PEO has made three major advances in potential uses of magnesium:

  • The precision of the process allows bespoke solutions for different applications, by making close adjustments to a range of controllable parameters. Where one part of a component might need increased wear resistance, another could need improved thermal or aesthetic qualities. With PEO, all of this can be delivered in the same treatment process.
  • The coating itself is derived from the original base metal, drastically reducing the weight added. Unlike PEO, many traditional coatings add bulk to the component, undermining the whole lightweighting effort. The coating formed in PEO is integral to the substrate, providing excellent adherence for final finish top coats that will not delaminate or peel away. With no need for primers, potential weight savings are significant.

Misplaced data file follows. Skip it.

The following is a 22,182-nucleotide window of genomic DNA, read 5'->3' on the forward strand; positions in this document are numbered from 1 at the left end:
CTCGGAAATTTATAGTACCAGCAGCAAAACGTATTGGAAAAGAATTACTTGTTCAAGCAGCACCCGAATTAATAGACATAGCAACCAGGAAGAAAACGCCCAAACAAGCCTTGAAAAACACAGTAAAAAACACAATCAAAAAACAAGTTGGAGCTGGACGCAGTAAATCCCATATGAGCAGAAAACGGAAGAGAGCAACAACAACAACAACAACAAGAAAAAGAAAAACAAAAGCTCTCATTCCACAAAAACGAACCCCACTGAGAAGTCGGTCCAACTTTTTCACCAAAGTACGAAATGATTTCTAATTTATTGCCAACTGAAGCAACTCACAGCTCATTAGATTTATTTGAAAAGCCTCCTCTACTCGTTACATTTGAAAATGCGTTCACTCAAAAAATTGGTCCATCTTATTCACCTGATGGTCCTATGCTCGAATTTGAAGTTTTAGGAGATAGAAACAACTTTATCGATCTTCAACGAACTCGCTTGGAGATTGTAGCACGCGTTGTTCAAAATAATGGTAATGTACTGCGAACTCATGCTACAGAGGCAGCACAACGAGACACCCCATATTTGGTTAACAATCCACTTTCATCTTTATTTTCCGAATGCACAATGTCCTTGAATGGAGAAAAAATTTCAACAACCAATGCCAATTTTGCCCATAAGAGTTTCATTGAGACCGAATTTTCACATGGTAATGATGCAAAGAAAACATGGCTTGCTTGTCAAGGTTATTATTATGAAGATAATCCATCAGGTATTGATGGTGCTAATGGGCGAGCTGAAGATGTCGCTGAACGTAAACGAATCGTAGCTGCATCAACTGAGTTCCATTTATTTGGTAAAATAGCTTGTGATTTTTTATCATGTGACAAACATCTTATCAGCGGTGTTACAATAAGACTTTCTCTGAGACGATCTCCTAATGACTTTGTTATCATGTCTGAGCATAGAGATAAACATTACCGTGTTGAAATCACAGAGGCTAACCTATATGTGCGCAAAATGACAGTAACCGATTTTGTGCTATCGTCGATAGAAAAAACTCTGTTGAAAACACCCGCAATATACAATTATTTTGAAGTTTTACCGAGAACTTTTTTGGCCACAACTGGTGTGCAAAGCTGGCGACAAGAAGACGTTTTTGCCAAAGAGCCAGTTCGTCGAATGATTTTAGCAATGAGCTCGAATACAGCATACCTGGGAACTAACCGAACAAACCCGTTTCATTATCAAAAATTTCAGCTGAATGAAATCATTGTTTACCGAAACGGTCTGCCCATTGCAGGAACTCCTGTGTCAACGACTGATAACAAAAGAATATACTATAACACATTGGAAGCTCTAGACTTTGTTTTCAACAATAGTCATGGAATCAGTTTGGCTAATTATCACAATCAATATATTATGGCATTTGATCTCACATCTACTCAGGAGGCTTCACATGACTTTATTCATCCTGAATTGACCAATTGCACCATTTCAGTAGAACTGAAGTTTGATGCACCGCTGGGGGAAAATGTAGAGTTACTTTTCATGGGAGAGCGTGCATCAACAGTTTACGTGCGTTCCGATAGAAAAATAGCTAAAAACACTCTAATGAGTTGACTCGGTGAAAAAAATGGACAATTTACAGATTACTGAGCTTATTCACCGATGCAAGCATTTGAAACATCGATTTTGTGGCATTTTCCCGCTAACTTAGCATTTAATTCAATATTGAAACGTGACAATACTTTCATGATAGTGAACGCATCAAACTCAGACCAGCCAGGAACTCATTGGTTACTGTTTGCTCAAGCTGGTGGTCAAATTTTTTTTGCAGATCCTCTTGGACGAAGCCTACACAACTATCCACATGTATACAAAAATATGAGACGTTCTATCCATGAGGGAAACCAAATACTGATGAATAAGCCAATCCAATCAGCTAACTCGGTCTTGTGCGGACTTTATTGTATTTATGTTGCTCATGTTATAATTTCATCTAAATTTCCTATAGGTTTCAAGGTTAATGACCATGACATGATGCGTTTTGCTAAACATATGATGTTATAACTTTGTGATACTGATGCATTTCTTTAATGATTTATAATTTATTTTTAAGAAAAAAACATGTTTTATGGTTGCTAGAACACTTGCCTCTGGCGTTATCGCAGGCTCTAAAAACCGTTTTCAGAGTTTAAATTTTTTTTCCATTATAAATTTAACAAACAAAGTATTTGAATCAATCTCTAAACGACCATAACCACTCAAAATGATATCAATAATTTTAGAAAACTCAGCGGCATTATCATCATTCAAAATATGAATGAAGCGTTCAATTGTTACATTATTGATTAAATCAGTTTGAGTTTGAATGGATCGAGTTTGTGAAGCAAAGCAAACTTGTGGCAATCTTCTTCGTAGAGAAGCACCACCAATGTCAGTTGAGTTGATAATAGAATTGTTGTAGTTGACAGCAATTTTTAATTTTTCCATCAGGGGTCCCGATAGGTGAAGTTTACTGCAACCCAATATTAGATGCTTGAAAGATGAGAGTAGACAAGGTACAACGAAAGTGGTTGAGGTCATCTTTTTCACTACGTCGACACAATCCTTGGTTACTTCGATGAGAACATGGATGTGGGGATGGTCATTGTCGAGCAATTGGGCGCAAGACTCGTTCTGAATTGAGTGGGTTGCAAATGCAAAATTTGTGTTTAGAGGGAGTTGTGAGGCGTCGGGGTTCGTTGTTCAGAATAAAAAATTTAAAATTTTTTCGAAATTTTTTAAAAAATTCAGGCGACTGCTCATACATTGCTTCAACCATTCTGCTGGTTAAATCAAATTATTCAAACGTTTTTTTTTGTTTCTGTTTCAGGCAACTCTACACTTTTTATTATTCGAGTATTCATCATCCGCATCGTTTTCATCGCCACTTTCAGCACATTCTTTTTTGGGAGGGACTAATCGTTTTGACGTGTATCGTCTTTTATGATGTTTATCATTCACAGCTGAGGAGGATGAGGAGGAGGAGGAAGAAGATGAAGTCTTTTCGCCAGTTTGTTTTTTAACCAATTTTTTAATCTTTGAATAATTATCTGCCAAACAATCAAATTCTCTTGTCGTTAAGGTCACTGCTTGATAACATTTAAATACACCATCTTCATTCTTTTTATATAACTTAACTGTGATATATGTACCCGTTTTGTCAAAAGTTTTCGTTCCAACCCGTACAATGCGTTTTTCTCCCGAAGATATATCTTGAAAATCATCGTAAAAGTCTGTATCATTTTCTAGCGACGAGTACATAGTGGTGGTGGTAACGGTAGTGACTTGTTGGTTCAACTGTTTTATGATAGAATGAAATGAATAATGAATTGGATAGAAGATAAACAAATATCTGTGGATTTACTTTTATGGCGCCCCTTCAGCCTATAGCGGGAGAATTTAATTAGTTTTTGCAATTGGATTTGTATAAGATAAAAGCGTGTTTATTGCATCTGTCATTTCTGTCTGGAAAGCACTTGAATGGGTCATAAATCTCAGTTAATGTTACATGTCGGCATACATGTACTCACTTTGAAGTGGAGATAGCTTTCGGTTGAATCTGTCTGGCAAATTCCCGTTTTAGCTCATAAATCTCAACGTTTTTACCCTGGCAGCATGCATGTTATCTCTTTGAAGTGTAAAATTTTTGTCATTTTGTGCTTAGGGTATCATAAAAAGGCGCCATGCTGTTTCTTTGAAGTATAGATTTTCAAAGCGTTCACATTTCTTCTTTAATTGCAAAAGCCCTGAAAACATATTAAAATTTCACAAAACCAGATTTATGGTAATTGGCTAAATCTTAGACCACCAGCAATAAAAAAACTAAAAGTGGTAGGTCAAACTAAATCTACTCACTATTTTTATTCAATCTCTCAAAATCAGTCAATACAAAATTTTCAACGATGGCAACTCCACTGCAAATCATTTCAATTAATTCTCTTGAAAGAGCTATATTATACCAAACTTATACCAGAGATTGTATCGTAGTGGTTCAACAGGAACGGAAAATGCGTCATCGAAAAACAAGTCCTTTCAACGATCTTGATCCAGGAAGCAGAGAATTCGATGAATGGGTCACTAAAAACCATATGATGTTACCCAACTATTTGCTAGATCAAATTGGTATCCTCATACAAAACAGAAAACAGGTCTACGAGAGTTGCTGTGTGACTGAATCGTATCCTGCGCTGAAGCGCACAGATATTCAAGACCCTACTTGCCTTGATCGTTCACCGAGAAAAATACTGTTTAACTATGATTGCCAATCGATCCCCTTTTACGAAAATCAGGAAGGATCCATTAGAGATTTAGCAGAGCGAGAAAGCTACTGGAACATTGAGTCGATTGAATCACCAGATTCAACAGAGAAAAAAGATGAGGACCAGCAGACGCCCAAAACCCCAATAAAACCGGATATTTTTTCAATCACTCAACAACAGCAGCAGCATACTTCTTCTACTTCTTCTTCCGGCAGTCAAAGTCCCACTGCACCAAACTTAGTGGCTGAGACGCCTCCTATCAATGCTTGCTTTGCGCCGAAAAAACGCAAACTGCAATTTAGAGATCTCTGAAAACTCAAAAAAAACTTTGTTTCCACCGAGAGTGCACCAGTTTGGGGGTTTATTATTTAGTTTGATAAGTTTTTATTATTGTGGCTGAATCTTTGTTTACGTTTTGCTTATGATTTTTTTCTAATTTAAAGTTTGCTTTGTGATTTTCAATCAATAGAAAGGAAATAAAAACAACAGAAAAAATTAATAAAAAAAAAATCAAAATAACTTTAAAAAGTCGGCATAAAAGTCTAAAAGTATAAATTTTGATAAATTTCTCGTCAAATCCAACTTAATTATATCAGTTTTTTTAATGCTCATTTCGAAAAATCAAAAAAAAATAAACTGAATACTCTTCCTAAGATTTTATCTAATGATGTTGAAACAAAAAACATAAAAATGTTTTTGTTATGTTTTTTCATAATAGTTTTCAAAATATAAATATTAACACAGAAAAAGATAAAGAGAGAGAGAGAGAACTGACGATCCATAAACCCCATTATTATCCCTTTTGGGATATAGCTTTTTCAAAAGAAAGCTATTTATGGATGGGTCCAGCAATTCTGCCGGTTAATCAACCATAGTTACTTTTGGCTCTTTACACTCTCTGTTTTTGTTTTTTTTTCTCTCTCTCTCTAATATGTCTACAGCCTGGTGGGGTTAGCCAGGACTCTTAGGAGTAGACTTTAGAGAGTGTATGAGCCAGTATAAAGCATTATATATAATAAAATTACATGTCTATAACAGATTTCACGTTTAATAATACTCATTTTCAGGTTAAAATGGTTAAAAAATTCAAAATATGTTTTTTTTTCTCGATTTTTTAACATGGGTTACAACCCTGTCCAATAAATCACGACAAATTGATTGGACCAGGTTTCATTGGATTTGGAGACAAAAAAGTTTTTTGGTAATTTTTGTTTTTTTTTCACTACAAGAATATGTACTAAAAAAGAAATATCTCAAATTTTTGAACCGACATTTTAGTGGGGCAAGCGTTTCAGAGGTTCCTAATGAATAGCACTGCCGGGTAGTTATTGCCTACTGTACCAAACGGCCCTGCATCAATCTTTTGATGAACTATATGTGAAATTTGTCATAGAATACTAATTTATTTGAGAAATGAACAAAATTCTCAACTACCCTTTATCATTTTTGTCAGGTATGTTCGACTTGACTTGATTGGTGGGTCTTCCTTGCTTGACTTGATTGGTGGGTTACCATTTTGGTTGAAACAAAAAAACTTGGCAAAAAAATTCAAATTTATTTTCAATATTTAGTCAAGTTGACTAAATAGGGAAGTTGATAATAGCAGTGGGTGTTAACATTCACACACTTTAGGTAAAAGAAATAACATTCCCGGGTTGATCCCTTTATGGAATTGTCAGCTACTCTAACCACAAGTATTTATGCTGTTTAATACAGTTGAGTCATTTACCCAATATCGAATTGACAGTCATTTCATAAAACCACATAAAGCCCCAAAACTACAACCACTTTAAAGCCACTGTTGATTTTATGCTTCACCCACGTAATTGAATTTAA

• No environmentally hazardous substances, such as heavy metals, are required. Unlike traditional anodising, the PEO process uses high voltages and environmentally friendly electrolytes, usually consisting of low concentration phosphate, aluminate, or silicate containing solutions. No environmentally hazardous substances, such as heavy metals, are required.

Future uses of magnesium

Recent improvements in PEO have only increased the potential of magnesium. While the benefits of magnesium’s light weight have long been clear, Magnesium Elektron has recently shown that corrosion-free magnesium alloys can meet tough flammability requirements. Their research has driven a change in AS8049 of the SAE Aerospace Safety standards that now allows magnesium components into commercial cabin interiors—but this is only half of the story.